If the surfactant molecule is not ionized, it is classified as a nonionic surfactant. Nonionic surfactants find wide application in pharmaceutical products and are usable over a wide range of pH values. In general their HLB values range from 2 to about 18 depending on their structure. Nonionic surfactants include nonionic esters such as ethylene glycol esters, propylene glycol esters, glyceryl esters, polyglyceryl esters, sorbitan esters, sucrose esters, and ethoxylated esters. Nonionic alkanolamides and ethers such as fatty alcohol ethoxylates, propoxylated alcohols, and ethoxylated/propoxylated block polymers are also included in this class. The polyoxyethylene surfactants are the most popular members of the nonionic surfactant class.

If the surfactant molecule carries a negative charge when it is dissolved or dispersed in water, the surfactant is classified as anionic. Anionic surfactants include carboxylates such as soaps, acyl lactylates, acyl amides of amino acids, esters of sulfuric acid such as alkyl sulfates and ethoxylated alkyl sulfates, sulfonates such as alkyl benzene sulfonates, acyl isethionates, acyl taurates and sulfosuccinates, and phosphates. The most important members of the anionic surfactant class are the alkyl sulfates and the soaps.

If the surfactant molecule carries a positive charge when it is dissolved or dispersed in water, the surfactant is classified as cationic. Cationic surfactants include quaternary ammonium salts and ethoxylated amines. The quaternary ammonium salts are the most used members of this class.

If the surfactant molecule has the ability to carry either a positive or negative charge, the surfactant is classified as amphoteric. Amphoteric surfactants include acrylic acid derivatives, substituted alkylamides, N-alkylbetaines and phosphatides.

The use of surfactants in drug products, formulations and in emulsions has been reviewed (Rieger, in“Pharmaceutical Dosage Forms,” Marcel Dekker, Inc., New York, NY, 1988, p.285).

Micelles and other Membranous Formulations

For ease of exposition the micelles and other formulations, compositions and methods in this section are discussed largely with regard to unmodified iRNA agents. It may be understood, however, that these micelles and other formulations, compositions and methods can be practiced with other iRNA agents, e.g., modified iRNA agents, and such practice is within the invention. The iRNA agent, e.g., a double-stranded iRNA agent, or siRNA agent, (e.g., a precursor, e.g., a larger iRNA agent which can be processed into a siRNA agent, or a DNA which encodes an iRNA agent, e.g ., a double- stranded iRNA agent, or siRNA agent, or precursor thereof)) composition can be provided as a micellar formulation.“Micelles” are defined herein as a particular type of molecular assembly in which amphipathic molecules are arranged in a spherical structure such that all the hydrophobic portions of the molecules are directed inward, leaving the hydrophilic portions in contact with the surrounding aqueous phase. The converse arrangement exists if the environment is hydrophobic.

A mixed micellar formulation suitable for delivery through transdermal membranes may be prepared by mixing an aqueous solution of the iRNA composition, an alkali metal C8 to C22 alkyl sulphate, and a micelle forming compounds. Exemplary micelle forming compounds include lecithin, hyaluronic acid, pharmaceutically acceptable salts of hyaluronic acid, glycolic acid, lactic acid, chamomile extract, cucumber extract, oleic acid, linoleic acid, linolenic acid, monoolein, monooleates, monolaurates, borage oil, evening of primrose oil, menthol, trihydroxy oxo cholanyl glycine and pharmaceutically acceptable salts thereof, glycerin, polyglycerin, lysine, polylysine, triolein, polyoxyethylene ethers and analogues thereof, polidocanol alkyl ethers and analogues thereof, chenodeoxycholate, deoxycholate, and mixtures thereof. The micelle forming compounds may be added at the same time or after addition of the alkali metal alkyl sulphate. Mixed micelles will form with substantially any kind of mixing of the ingredients but vigorous mixing in order to provide smaller size micelles.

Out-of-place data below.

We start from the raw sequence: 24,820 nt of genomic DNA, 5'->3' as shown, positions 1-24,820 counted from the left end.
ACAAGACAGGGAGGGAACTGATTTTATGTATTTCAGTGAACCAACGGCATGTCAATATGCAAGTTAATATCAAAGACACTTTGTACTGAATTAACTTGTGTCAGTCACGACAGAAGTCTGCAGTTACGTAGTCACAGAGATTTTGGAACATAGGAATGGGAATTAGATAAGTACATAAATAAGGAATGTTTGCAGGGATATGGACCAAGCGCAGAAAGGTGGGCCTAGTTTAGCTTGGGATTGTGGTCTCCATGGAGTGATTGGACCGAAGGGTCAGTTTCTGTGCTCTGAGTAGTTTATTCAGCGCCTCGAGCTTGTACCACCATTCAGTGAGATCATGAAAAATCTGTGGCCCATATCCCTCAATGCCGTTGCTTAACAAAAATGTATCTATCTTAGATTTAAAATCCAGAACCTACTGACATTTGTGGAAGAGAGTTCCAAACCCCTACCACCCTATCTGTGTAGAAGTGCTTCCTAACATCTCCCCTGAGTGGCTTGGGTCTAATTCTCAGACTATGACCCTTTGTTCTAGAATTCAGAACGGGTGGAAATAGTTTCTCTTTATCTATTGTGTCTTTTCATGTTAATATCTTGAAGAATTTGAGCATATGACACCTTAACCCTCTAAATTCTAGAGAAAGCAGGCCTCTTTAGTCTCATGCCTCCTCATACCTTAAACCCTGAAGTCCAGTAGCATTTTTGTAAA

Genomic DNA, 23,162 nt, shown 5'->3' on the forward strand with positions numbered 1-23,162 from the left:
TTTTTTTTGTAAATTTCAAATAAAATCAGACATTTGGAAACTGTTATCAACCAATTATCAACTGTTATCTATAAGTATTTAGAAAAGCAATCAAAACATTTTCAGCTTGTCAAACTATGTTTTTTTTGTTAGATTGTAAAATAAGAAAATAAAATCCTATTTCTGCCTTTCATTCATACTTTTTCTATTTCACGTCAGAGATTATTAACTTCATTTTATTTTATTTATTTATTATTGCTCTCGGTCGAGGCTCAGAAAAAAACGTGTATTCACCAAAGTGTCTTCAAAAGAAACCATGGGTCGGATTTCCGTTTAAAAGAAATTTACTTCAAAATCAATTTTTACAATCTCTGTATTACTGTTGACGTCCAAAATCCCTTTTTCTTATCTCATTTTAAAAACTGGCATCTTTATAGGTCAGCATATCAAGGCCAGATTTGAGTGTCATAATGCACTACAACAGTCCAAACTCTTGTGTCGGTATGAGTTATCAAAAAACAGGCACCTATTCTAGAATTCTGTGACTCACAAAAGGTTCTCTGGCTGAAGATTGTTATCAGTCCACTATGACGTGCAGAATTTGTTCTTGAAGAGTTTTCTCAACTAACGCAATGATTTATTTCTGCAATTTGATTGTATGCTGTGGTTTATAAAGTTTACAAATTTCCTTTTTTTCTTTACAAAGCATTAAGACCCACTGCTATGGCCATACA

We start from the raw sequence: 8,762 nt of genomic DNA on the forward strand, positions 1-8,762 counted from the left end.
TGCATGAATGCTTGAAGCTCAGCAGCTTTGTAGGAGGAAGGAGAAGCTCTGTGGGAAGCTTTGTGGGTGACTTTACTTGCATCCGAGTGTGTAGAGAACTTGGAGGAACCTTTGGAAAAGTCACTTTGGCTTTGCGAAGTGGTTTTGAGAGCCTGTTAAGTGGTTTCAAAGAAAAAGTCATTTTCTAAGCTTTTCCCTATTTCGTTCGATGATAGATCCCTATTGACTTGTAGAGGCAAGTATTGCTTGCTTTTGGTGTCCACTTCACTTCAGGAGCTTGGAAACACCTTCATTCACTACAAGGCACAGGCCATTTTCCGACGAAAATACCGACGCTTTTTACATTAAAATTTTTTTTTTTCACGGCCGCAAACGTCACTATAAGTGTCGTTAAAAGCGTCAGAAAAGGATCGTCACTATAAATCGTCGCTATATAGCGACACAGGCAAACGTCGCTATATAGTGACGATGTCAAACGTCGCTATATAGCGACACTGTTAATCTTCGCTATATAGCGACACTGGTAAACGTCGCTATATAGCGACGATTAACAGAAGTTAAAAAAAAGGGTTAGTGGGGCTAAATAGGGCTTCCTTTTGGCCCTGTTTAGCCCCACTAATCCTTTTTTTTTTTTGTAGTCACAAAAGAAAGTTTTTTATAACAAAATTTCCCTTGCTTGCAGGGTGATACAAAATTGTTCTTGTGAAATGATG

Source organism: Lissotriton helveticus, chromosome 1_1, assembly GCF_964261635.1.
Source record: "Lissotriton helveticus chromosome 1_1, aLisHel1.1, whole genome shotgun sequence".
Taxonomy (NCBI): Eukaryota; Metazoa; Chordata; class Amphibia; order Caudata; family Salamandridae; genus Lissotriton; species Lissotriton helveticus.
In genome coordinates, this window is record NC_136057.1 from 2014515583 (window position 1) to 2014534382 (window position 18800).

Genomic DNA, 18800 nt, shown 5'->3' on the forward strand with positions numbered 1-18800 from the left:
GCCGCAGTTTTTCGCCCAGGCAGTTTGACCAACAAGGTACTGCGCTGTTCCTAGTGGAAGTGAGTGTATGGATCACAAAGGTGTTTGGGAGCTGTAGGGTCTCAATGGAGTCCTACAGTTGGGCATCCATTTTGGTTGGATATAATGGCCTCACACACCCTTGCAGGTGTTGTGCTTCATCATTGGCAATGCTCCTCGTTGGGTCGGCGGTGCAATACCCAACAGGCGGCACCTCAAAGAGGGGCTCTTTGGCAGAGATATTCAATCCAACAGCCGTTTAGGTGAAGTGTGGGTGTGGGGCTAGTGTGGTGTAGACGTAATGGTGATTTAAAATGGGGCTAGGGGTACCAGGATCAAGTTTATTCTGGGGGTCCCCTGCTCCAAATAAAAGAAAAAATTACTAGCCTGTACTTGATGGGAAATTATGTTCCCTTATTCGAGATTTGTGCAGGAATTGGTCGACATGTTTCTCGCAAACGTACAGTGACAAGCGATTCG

In one method a first micellar composition is prepared which contains the iRNA composition and at least the alkali metal alkyl sulphate. The first micellar composition is then mixed with at least three micelle forming compounds to form a mixed micellar composition. In another method, the micellar composition is prepared by mixing the iRNA composition, the alkali metal alkyl sulphate and at least one of the micelle forming compounds, followed by addition of the remaining micelle forming compounds, with vigorous mixing.

Phenol and/or m-cresol may be added to the mixed micellar composition to stabilize the formulation and protect against bacterial growth. Alternatively, phenol and/or m-cresol may be added with the micelle forming ingredients. An isotonic agent such as glycerin may also be added after formation of the mixed micellar composition.

For delivery of the micellar formulation as a spray, the formulation can be put into an aerosol dispenser and the dispenser is charged with a propellant. The propellant, which is under pressure, is in liquid form in the dispenser. The ratios of the ingredients are adjusted so that the aqueous and propellant phases become one, i.e., there is one phase. If there are two phases, it is necessary to shake the dispenser prior to dispensing a portion of the contents, e.g., through a metered valve. The dispensed dose of pharmaceutical agent is propelled from the metered valve in a fine spray.

Propellants may include hydrogen-containing chlorofluorocarbons, hydrogen- containing fluorocarbons, dimethyl ether and diethyl ether. In certain embodiments, HFA 134a (1,1,1,2 tetrafluoroethane) may be used.